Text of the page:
Painting techniques for advanced
Very special colouring results can be achieved through the use of special techniques and painting products.
Most colouring designs are printed on paper that is suitable for the majority of colouring techniques (coloured pencils, fineliners or fibre-tip pens). If you’re prepared to put in a bit more work and take on a special kind of challenge, though, you’ll be rewarded with a very special picture.
Trace a design or part of a design onto watercolour paper using a 0.3 or 0.5 mm STAEDTLER pigment liner. This is best done on a light table, which you can create yourself using a sheet of glass and a lamp. If the design is too complex or extensive, just find a more interesting section. The thicker the watercolour paper, the more difficult the tracing will be. But the result will be more attractive, because the paper won’t crumple so much.
You’ll get a very special colouring experience with the STAEDTLER karat aquarell, a high-quality watercolour pencil. Just colour in the areas you have traced, in the same way as you would with any other coloured pencil. In larger areas you can transition easily between colours, but it’s better to keep small areas simple.
When you paint over your work with water afterwards, your “wash” will create fine gradations of colour. When adding water, be careful to use high-quality brushes that are an appropriate size for the area you are colouring. Leave individual areas to dry before you work on adjacent areas, otherwise all the colours will run into each other.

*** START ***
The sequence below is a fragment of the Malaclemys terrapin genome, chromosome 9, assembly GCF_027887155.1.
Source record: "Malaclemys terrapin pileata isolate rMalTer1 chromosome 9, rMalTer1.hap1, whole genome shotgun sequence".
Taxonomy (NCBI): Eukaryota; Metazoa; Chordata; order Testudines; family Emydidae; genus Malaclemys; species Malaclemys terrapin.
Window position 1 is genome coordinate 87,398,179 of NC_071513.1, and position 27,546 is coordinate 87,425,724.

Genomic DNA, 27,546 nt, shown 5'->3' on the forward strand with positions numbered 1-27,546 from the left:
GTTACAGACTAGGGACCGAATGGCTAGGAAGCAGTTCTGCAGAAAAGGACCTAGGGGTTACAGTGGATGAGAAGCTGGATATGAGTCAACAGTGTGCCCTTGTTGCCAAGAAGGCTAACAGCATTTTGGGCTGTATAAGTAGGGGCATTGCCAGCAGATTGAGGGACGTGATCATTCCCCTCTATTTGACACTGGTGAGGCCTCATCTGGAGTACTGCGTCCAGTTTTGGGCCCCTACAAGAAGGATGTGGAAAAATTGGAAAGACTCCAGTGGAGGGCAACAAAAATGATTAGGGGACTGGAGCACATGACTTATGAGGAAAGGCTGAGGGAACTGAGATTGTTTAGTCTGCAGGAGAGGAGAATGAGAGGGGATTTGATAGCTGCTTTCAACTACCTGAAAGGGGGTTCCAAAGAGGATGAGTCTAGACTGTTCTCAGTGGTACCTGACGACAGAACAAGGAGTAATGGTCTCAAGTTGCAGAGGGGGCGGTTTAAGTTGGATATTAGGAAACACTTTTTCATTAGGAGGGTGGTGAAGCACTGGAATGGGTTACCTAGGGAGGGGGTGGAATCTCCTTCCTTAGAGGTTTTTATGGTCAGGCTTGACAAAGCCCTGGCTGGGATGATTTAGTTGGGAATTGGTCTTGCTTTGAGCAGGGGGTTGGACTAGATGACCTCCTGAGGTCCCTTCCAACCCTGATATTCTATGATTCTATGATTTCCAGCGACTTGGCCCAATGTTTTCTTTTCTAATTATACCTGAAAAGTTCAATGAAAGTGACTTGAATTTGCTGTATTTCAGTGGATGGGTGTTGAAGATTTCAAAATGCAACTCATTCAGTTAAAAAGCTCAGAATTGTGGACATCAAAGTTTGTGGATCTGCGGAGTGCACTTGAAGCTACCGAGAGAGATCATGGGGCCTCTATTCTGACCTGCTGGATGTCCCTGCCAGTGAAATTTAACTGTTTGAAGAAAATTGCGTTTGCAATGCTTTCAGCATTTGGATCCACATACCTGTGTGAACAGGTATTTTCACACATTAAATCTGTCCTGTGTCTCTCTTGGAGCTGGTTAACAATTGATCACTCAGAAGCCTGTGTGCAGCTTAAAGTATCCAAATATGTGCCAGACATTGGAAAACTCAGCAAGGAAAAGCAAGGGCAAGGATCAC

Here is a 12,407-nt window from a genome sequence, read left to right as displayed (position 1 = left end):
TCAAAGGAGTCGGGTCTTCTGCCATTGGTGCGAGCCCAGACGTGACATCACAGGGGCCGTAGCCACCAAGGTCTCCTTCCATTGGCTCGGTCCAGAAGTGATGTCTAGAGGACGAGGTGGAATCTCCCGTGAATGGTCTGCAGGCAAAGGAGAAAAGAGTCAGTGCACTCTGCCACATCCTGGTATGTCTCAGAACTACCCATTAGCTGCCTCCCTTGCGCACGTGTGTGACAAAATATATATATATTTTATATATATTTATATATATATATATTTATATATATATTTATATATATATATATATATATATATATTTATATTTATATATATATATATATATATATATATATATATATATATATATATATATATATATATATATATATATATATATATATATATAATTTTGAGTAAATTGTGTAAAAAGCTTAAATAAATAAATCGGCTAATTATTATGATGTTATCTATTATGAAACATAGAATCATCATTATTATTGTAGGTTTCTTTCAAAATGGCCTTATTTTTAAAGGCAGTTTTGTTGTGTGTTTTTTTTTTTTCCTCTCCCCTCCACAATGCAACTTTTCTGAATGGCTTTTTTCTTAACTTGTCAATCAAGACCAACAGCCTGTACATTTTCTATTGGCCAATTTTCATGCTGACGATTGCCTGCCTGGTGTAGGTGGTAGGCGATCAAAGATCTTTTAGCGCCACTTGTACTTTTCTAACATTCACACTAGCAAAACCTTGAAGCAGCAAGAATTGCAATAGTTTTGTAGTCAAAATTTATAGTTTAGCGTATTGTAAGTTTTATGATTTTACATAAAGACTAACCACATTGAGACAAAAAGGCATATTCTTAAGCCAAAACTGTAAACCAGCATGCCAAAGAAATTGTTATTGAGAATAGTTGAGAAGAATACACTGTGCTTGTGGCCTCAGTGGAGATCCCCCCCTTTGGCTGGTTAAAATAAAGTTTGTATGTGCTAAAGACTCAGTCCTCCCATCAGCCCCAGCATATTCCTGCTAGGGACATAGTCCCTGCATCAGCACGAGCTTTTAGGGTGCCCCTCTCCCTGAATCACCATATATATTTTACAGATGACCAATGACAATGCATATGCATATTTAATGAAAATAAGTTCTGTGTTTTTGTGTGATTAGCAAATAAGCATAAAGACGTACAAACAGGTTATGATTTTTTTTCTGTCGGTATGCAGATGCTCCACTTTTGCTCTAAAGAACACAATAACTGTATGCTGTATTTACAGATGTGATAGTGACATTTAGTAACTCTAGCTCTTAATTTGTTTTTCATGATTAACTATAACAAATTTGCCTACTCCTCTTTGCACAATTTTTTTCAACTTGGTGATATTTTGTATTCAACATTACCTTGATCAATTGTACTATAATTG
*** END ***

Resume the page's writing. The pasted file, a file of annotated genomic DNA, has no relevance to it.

If you’re colouring in a design on watercolour paper using fibre-tips, you’ll notice that the colours are brighter than on normal drawing paper and above all that they run into each other better. This means that it’s easier to create beautiful transitions between colours. But you can also produce small transitions by placing drops of water within larger areas using a thin brush. Lines of water also give a lovely result.
Experiment a little on a separate sheet before you use water on a finished design. In principle water effects work better in dark areas than in light ones.